• D.A. EKUNSEITAN Department of Animal Production and Health
  • I.M. ALAGBADA Department of Animal Production and Health
  • O.F. EKUNSEITAN Department of Food Science and Technology
  • J.O. ASA Department of Animal Production and Health
  • W.O. ADEGUN Department of Animal Production and Health
  • O.A. ALAO Department of Animal Production and Health


Meat quality attributes, antioxidants, selenium, vitamin E, sensorial response, poultry meat


Climate change has created a pronounced heat-stress challenge to the poultry industry in the tropics with resultant effect on the quality of meat produced, therefore it becomes vital to seek methods in alleviating this problem. The objective of this research was to determine the impact of dietary vitamin E and selenium (VE+Se) on quality characteristics of meat. A total of 150-day old broiler chickens were fed diet containing VE+Se at 0,100 mg VE+ 0.05 mg Se, 200 mg VE+ 0.1 mg Se, 300 mg VE+0.15 mg Se and 400 mg VE+0.2 mg Se Kg of feed. At the 49th day of age, birds were slaughtered for meat evaluation. Data generated on meat quality: carcass characteristics, sensorial profile, water holding capacity (WHC), water absorption capacity (WAC), colour and proximate composition, were arranged in a One-way ANOVA. The highest (p<0.05) dressing (%) and prime cuts (thigh, drumstick and breast) were observed from the 400 mg VE + 0.2 mg Se feeding. Highest  flavour and tenderness were recorded  from the 400 mg VE + 0.2 mg Se feed while juiciness and overall flavour were highest in control and 400 mg VE + 0.2 mg Se diet. Dietary VE+Se had significant (p<0.05) effect on meat colour, highest (p<0.05) b*(yellowness) intensity was observed  from 100 mg VE + 0.05 mg Se and 400 mg VE+0.2 mg Se diets, a*(redness) in 0 mg and lightness in the VE+Se supplemented groups. These findings showed dietary supplementation of VE+Se up to 400 mg Ve + 0.2 mg Se in poultry diets influenced prime cuts (thigh, breast and drumstick) and improved consumer perception and meat colour.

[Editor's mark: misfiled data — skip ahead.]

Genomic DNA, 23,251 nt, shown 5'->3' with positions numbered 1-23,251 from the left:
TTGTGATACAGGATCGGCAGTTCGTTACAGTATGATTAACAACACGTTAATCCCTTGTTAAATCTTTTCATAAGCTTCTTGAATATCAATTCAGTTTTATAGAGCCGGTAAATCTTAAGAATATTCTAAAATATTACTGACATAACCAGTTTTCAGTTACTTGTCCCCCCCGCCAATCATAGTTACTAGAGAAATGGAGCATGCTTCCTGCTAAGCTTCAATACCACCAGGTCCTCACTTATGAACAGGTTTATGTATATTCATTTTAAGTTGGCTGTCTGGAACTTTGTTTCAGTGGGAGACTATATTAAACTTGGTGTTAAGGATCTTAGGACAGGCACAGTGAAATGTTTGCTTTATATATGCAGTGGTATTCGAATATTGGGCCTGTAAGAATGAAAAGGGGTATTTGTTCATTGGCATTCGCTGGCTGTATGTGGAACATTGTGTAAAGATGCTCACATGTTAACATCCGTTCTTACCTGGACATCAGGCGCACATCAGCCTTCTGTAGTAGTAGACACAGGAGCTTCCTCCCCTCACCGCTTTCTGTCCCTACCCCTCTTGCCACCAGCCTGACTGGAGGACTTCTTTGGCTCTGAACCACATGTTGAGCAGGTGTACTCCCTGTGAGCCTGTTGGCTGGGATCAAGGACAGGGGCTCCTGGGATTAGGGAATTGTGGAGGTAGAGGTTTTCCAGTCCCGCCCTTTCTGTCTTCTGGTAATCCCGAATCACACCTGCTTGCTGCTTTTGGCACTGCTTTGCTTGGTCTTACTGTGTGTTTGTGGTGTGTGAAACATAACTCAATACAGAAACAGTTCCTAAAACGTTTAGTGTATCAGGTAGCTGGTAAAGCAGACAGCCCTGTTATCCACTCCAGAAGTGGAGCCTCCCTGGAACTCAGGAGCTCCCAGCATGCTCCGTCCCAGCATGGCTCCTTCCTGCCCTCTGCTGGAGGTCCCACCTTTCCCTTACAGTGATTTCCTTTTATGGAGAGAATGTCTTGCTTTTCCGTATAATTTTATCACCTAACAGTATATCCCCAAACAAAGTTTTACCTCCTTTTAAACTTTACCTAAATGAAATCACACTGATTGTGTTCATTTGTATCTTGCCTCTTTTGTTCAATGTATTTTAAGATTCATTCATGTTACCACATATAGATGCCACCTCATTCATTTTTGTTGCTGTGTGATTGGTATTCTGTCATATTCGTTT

Author Biographies

D.A. EKUNSEITAN, Department of Animal Production and Health

Federal University of Agriculture, Abeokuta, Nigeria

I.M. ALAGBADA, Department of Animal Production and Health

Federal University of Agriculture, Abeokuta, Nigeria

O.F. EKUNSEITAN, Department of Food Science and Technology

Federal University of Agriculture, Abeokuta, Nigeria

J.O. ASA, Department of Animal Production and Health

Federal University of Agriculture, Abeokuta, Nigeria


W.O. ADEGUN, Department of Animal Production and Health

Federal University of Agriculture, Abeokuta, Nigeria


O.A. ALAO, Department of Animal Production and Health

Federal University of Agriculture, Abeokuta, Nigeria



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Original Manuscript